In 2004, the United Nations (UN) published a report advocating for businesses and stakeholders to pay closer attention to environmental, social, and corporate governance (ESG). It recommended actions such as implementing ESG principles and factoring them in when making investments. The ultimate goal was to facilitate sustainable development and more resilient financial markets.
In the years since, ESG has grown significantly with a number of countries introducing mandatory ESG reporting standards. For companies listed on the Singapore Exchange, sustainability reporting is required on a ‘comply or explain’ basis. Reports must include information such as sustainability policies and targets, relevant ESG factors, and climate-related disclosures.
Starting 2024, these rules will become stricter for companies in a number of industries – such as finance and transportation – ensuring that they report climate-related risks and opportunities, without exception. This information can prove valuable to investors, lenders, and other stakeholders.
For example, an ESG report could reveal whether a company is at risk of facing regulatory challenges. As governments around the world push for a green transition, sustainability guidelines are gradually being codified into rules and policies. Companies which don’t adequately prepare for these changes risk being left behind when they take effect.
Making ESG reporting simpler
While its benefits are apparent, ESG reporting is no simple task. Especially for small businesses, the cost of collecting and analysing data is a significant hurdle.
Beyond this, data accuracy is another pain point. Unlike financial reports where information can be easily quantified, ESG reporting relies on estimates and subjective evaluation.
As such, in Singapore’s efforts to improve sustainability reporting, these factors must be kept in mind. Companies need support to comply with reporting requirements while running their day-to-day operations.
At the Singapore Fintech Festival 2023, the Monetary Authority of Singapore (MAS) unveiled Gprnt.ai (pronounced ‘greenprint’), a platform designed for seamless ESG data collection and access. Using AI technology, Gprnt aims to help companies – both small and large enterprises – automate their ESG reporting process.
It was a combination of tech providers, global banking [companies], and regulators, invited to come together and find a comprehensive way to create a platform where everybody would be able to disclose [ESG] data in the most elegant and frictionless way.– Sopnendu Mohanty, Chief FinTech Officer, MAS
Microsoft, HSBC, KPMG in Singapore, MUFG Banks, and MAS are all strategic partners in this project, supporting the commercialisation of Gprnt.
The need for standardisation
Gprnt seeks to address a variety of issues which stand in the way of effective sustainability reporting. Among these is the need to standardise the data and metrics used by companies as part of their reporting process.
“Currently, the data sources are very disparate,” explains Sunil Veetil, HSBC’s Regional Head of Commercial Banking Sustainability. There aren’t established proxies to stand in where there’s a lack of data either. “And if you use inconsistent proxies, obviously, the end results will be very different.”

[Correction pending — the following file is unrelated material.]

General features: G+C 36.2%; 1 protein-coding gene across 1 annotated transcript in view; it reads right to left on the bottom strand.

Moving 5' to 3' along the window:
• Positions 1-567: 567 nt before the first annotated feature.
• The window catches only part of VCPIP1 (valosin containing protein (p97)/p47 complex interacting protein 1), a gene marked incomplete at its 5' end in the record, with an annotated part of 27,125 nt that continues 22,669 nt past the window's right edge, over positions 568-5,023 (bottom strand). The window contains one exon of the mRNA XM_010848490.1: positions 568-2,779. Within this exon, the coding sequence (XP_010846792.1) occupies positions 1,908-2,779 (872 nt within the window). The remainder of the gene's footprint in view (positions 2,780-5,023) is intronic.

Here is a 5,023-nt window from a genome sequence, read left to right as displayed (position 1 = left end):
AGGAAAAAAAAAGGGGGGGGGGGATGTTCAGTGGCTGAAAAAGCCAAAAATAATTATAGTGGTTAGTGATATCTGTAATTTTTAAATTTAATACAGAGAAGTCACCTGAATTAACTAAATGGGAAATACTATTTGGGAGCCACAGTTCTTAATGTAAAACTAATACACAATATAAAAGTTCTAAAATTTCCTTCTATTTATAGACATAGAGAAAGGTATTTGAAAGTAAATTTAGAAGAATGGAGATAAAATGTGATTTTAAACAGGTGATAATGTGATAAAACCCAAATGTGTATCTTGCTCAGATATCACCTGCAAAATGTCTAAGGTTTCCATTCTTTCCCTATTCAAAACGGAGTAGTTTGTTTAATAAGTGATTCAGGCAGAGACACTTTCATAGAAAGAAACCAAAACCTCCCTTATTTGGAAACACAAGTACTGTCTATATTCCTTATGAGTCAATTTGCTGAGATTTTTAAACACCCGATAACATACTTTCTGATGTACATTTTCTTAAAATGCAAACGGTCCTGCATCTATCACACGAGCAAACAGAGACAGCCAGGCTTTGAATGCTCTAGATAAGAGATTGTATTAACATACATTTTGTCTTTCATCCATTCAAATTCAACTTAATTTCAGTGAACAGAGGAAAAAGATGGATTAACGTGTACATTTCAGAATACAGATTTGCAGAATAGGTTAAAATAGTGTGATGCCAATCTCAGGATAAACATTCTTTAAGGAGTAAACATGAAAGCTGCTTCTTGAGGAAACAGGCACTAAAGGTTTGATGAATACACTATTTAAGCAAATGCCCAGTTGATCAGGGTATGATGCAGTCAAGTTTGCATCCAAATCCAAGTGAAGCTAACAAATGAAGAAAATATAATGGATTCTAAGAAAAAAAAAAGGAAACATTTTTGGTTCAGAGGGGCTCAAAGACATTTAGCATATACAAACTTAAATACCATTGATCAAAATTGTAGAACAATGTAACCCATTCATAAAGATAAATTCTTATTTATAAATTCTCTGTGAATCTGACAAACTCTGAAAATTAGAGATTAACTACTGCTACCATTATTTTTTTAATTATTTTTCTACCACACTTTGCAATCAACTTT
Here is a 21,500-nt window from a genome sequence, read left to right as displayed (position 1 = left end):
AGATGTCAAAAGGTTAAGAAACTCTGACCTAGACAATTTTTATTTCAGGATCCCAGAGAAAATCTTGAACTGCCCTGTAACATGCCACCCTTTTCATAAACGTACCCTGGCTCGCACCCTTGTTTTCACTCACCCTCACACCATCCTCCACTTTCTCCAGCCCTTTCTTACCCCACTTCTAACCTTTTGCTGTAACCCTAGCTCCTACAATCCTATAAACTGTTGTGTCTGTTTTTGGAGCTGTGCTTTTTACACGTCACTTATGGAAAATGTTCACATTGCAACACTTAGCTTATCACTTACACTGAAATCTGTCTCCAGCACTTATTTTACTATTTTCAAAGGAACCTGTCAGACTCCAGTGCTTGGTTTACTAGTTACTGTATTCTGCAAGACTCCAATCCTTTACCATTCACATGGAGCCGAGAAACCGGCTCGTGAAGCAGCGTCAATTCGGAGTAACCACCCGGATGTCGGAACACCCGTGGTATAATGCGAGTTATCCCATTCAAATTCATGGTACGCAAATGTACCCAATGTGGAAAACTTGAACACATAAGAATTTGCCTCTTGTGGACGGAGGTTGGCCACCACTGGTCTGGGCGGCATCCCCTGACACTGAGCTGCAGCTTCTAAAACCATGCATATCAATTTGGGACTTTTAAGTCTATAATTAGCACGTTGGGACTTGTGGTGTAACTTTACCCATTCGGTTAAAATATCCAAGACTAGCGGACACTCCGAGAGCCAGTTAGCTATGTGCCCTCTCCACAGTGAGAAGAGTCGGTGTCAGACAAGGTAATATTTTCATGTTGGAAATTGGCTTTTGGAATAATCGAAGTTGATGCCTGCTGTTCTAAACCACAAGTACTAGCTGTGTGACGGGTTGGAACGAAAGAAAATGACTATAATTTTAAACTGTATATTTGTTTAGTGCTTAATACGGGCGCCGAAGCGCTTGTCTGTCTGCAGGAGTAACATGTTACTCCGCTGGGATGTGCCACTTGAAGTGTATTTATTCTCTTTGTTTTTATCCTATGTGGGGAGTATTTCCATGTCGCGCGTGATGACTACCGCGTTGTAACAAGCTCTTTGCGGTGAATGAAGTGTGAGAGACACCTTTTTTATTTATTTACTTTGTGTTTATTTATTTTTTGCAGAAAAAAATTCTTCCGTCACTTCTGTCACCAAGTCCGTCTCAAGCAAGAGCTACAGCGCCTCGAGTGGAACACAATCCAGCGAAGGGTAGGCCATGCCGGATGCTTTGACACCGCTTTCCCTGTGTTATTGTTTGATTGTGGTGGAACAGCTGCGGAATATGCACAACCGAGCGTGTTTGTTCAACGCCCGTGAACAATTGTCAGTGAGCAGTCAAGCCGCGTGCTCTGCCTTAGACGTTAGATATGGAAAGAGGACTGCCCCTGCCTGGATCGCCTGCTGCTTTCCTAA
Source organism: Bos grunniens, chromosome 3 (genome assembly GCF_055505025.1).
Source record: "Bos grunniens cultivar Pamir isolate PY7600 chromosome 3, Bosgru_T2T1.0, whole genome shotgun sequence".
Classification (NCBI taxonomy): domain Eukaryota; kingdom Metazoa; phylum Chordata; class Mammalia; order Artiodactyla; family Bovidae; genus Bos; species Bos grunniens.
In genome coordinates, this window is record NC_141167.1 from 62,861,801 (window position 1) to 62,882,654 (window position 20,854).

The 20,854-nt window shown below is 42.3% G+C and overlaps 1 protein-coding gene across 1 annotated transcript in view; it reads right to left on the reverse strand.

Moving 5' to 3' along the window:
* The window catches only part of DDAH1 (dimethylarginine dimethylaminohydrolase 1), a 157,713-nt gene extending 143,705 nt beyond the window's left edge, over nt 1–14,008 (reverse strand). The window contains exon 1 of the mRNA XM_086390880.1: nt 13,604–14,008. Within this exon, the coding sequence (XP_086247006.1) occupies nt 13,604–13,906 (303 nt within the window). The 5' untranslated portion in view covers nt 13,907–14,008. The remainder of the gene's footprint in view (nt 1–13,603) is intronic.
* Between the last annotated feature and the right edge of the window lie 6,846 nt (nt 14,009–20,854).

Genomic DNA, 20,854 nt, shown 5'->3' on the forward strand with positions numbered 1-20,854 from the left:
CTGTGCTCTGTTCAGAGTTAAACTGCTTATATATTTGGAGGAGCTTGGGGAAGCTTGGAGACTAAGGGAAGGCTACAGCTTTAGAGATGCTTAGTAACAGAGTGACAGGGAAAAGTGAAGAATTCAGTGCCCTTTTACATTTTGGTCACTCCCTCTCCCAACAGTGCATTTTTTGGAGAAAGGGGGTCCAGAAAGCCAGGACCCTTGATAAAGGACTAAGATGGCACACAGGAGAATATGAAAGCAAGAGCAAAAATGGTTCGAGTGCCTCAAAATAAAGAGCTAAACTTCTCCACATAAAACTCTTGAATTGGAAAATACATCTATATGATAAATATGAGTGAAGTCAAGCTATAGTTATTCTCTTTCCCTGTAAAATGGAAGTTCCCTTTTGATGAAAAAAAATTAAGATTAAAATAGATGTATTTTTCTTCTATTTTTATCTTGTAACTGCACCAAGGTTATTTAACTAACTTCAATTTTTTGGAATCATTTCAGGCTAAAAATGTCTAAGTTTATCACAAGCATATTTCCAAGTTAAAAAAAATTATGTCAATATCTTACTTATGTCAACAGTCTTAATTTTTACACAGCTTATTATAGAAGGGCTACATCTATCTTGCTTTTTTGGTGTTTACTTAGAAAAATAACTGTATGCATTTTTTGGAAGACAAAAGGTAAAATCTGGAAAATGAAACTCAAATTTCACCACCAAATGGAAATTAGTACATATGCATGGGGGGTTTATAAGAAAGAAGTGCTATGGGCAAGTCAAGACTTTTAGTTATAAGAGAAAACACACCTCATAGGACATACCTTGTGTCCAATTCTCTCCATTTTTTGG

This makes it difficult for banks to provide loans or gauge customers’ credit scores based on existing methods of ESG reporting. For banks such as HSBC, it’ll prove useful if businesses begin using a common platform such as Gprnt for reporting. “This is what we’d like to focus on across the region.”
Banks and investors will be able to make more informed decisions when provided with high-quality data. This will enable money to flow into truly sustainable companies and away from greenwashing projects which have become prevalent in recent years.
For businesses, Gprnt will provide access to data from trusted providers and allow them to select from a curated set of global ESG standards. A dedicated AI tool will help identify ESG risks and areas of improvement as well. This service could help reduce the traditional costs associated with ESG reporting – a key factor to help ensure that small enterprises can keep up with regulatory requirements.
The future of ESG in Singapore
With Microsoft as a technology partner for Gprnt, Mohanty expresses hope that the reporting process will become as simple as the click of a button. “I think [there should be] a single button. You press it, the data gets collected and passed on to Gprnt, the report gets generated, and you take it to the bank to get credit.”
In reality, there are likely to be a ‘few buttons’ involved but the idea remains the same – breaking down the barriers to ESG reporting.
Earlier in November, MAS also announced that Gprnt had entered into a collaboration with Singapore Manufacturing Federation (SMF), an organisation representing around 5,000 corporate members.
“This collaboration signifies a major stride in our ongoing efforts to support the sustainability journeys of our 5,000 member companies,” says SMF President Lennon Tan. By integrating Gprnt into its initiatives, SMF will enable efficient capture and sectoral aggregation of ESG data.
“This advancement greatly simplifies the ESG reporting process, especially for small and medium enterprises,” he concludes.
Featured Image Credit: MAS